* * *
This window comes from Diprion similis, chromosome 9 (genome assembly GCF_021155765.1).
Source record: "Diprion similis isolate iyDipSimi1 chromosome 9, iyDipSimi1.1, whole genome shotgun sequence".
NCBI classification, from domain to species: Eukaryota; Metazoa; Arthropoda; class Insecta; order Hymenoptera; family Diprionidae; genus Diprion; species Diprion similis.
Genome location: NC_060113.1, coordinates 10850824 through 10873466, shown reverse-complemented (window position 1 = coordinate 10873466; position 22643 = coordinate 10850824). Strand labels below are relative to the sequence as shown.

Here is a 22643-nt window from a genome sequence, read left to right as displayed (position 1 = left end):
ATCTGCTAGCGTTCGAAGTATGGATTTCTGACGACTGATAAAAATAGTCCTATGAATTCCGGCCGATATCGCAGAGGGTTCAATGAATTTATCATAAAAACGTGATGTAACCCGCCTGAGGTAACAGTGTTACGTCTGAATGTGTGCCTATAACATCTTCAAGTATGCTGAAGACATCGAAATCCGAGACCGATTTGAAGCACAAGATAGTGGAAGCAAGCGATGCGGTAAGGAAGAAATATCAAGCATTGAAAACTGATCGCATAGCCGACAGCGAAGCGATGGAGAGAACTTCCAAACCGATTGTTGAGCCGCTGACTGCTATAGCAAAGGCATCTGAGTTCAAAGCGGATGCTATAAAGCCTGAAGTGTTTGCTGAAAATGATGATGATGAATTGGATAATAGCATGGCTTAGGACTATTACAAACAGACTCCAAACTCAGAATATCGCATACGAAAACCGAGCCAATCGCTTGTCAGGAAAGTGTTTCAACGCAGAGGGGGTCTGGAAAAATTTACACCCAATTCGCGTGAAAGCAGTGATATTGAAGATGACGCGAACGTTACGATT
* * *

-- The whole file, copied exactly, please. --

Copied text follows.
This window comes from Diprion similis, chromosome 9 (genome assembly GCF_021155765.1).
Source record: "Diprion similis isolate iyDipSimi1 chromosome 9, iyDipSimi1.1, whole genome shotgun sequence".
NCBI classification, from domain to species: Eukaryota; Metazoa; Arthropoda; class Insecta; order Hymenoptera; family Diprionidae; genus Diprion; species Diprion similis.
Genome location: NC_060113.1, coordinates 10850824 through 10873466, shown reverse-complemented (window position 1 = coordinate 10873466; position 22643 = coordinate 10850824). Strand labels below are relative to the sequence as shown.

Here is a 22643-nt window from a genome sequence, read left to right as displayed (position 1 = left end):
ATCTGCTAGCGTTCGAAGTATGGATTTCTGACGACTGATAAAAATAGTCCTATGAATTCCGGCCGATATCGCAGAGGGTTCAATGAATTTATCATAAAAACGTGATGTAACCCGCCTGAGGTAACAGTGTTACGTCTGAATGTGTGCCTATAACATCTTCAAGTATGCTGAAGACATCGAAATCCGAGACCGATTTGAAGCACAAGATAGTGGAAGCAAGCGATGCGGTAAGGAAGAAATATCAAGCATTGAAAACTGATCGCATAGCCGACAGCGAAGCGATGGAGAGAACTTCCAAACCGATTGTTGAGCCGCTGACTGCTATAGCAAAGGCATCTGAGTTCAAAGCGGATGCTATAAAGCCTGAAGTGTTTGCTGAAAATGATGATGATGAATTGGATAATAGCATGGCTTAGGACTATTACAAACAGACTCCAAACTCAGAATATCGCATACGAAAACCGAGCCAATCGCTTGTCAGGAAAGTGTTTCAACGCAGAGGGGGTCTGGAAAAATTTACACCCAATTCGCGTGAAAGCAGTGATATTGAAGATGACGCGAACGTTACGATT